Hartford Halts Housing Project For Culinary Institute
By JEFFREY B. COHEN | Courant Staff Writer
August 23, 2008
The city has stopped work on a project to turn several Asylum Hill apartment buildings into housing for up to 160 students at the Connecticut Culinary Institute by this fall, saying the developer failed to inform city officials about the plans.
Although developer David Nyberg obtained some permits and even permission to occupy some of the buildings, the city issued his company at least 13 cease-and-desist orders earlier this month and revoked the occupancy permits.
The city says Nyberg created dormitories without the proper approval, gutted buildings when only minimal work was permitted, failed to get historic permits, and created parking lots, demolished structures, and did exterior work without city authorization.
Nyberg's company is appealing each of the cease-and-desist orders. He and his attorneys say that the city's concerns are "only aesthetic and historic," that safety is not an issue, and that the city's orders were full of inaccuracies. His attorney says although the buildings may house students, they will not house more people than regulations allow.
Meanwhile, Nyberg — the downtown developer who built at least four city housing projects on behalf of investors in Philadelphia — isn't working on the project anymore as others work to resolve the dispute with the city.
"David Nyberg's non-involvement in the project was a collective decision of the ownership ... to avoid any potential personality conflicts or other impediments to progress," said Christopher McKeon, the project's attorney. Nyberg was part of the decision, McKeon said.
For students at the culinary institute, those who were expecting their own rooms in the main Hartford building are going to have to double up. The institute says it has had to relocate 11 students already.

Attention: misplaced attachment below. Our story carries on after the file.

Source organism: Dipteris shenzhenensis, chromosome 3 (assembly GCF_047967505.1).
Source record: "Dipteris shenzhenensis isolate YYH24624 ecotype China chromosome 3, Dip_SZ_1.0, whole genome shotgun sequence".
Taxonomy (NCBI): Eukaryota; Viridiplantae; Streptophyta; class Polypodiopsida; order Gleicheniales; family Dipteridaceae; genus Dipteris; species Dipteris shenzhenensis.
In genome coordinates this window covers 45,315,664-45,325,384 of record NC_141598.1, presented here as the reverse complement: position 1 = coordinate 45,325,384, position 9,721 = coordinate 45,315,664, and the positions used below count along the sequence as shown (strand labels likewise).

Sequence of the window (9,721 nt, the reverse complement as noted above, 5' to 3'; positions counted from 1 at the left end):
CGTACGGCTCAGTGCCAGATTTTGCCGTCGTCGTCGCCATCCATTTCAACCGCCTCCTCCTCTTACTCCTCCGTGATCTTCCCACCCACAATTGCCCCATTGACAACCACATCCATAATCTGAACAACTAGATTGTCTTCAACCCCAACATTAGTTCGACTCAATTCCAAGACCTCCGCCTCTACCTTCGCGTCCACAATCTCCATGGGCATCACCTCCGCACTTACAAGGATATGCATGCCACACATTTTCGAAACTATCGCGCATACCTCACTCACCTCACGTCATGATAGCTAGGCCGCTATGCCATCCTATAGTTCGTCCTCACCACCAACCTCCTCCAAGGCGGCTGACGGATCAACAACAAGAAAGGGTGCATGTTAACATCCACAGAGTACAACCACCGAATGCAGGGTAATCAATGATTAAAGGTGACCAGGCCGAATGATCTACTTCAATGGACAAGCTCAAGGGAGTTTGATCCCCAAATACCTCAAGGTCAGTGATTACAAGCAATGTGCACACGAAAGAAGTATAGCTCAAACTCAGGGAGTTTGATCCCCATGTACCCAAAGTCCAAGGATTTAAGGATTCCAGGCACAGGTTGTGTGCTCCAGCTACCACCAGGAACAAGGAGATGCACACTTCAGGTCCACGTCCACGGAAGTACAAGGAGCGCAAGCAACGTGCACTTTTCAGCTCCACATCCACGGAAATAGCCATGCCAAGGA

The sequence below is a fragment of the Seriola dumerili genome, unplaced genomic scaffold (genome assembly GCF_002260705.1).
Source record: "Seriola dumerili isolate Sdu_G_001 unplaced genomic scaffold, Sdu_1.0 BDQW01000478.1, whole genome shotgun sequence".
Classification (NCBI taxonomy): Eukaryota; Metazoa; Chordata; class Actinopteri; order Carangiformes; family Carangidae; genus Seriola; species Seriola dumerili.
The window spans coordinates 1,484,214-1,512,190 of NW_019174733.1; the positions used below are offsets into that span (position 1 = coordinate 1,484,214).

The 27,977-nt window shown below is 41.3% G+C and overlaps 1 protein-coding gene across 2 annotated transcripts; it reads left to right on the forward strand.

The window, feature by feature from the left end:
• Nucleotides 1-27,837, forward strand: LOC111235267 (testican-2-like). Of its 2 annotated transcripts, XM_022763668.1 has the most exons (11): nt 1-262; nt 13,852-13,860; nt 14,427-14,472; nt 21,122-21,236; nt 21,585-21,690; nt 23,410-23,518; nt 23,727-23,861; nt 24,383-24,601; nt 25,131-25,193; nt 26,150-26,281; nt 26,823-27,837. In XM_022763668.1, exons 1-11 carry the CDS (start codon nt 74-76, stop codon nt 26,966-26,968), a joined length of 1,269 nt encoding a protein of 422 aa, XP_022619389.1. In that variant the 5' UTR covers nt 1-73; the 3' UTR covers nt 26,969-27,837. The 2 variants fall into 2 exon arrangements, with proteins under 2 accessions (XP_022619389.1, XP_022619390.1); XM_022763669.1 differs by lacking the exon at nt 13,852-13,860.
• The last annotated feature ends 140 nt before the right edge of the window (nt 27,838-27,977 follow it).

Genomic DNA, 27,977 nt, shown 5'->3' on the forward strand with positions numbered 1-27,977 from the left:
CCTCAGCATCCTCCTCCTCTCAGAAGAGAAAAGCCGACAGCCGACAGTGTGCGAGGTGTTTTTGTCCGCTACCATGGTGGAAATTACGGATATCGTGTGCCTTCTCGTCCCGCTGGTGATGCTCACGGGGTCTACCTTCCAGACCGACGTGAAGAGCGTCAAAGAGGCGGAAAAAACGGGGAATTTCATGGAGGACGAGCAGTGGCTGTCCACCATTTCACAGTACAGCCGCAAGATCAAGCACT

"We've been put in a position of moving all of those students who had been living in those buildings, out," said institute spokeswoman Brooke Baran. "We're just in the process of trying to come to terms with the reality of the situation. We've only known for a week and a half that there was even an issue."
Nyberg made his mark in the city downtown, a man with a reputation for building without using public money. He turned the old SNET building on Bushnell Park into apartment units called 55 on the Park; he turned the old HELCO building into condominiums called The Metropolitan; he's working to turn the old American Airlines building at 901 Main St. into apartments.
That last project ran into problems with the city, too, when Nyberg did exterior work that wasn't what the city expected and leased more units than he had permission to. He acknowledged in an interview that the problem was he wasn't paying close enough attention as his construction and leasing teams failed to communicate.
Last year, he reached beyond downtown's borders and spent more than $11 million to buy roughly a dozen apartment buildings with 250 units in Asylum Hill. He has said he wanted to spend roughly the same amount to rehabilitate and upgrade those apartments.
After upgrading them, the plan was to rent them out again. But Nyberg took a good deal of criticism from residents and community activists who said he was kicking tenants out, not giving tenants good information, and was trying to gentrify the neighborhood.
Now his problems aren't with residents, but with the city. And his problems with the city have caused a headache for the culinary institute.
The school was hoping to put students in several of Nyberg's buildings. "It was a really nice option to be giving people and youngsters sort of like options," Baran said.
City planning director Roger O'Brien said this week that he has met with the developer's architect, and that the architect is putting together the necessary paperwork to get things moving again on Imlay and Hawthorn streets.
"In concept, the use of the properties for dormitories for the Connecticut Culinary Institute is something that we could all support, if done in a correct manner," O'Brien said. "But if you don't know it's going to be used as a dormitory, then the same level of review that normally would be put on a dormitory is not put on it."
But knocking down buildings, changing historical features outside, and bypassing the permit and approval process is not the way to go, he said.
Reprinted with permission of the Hartford Courant.
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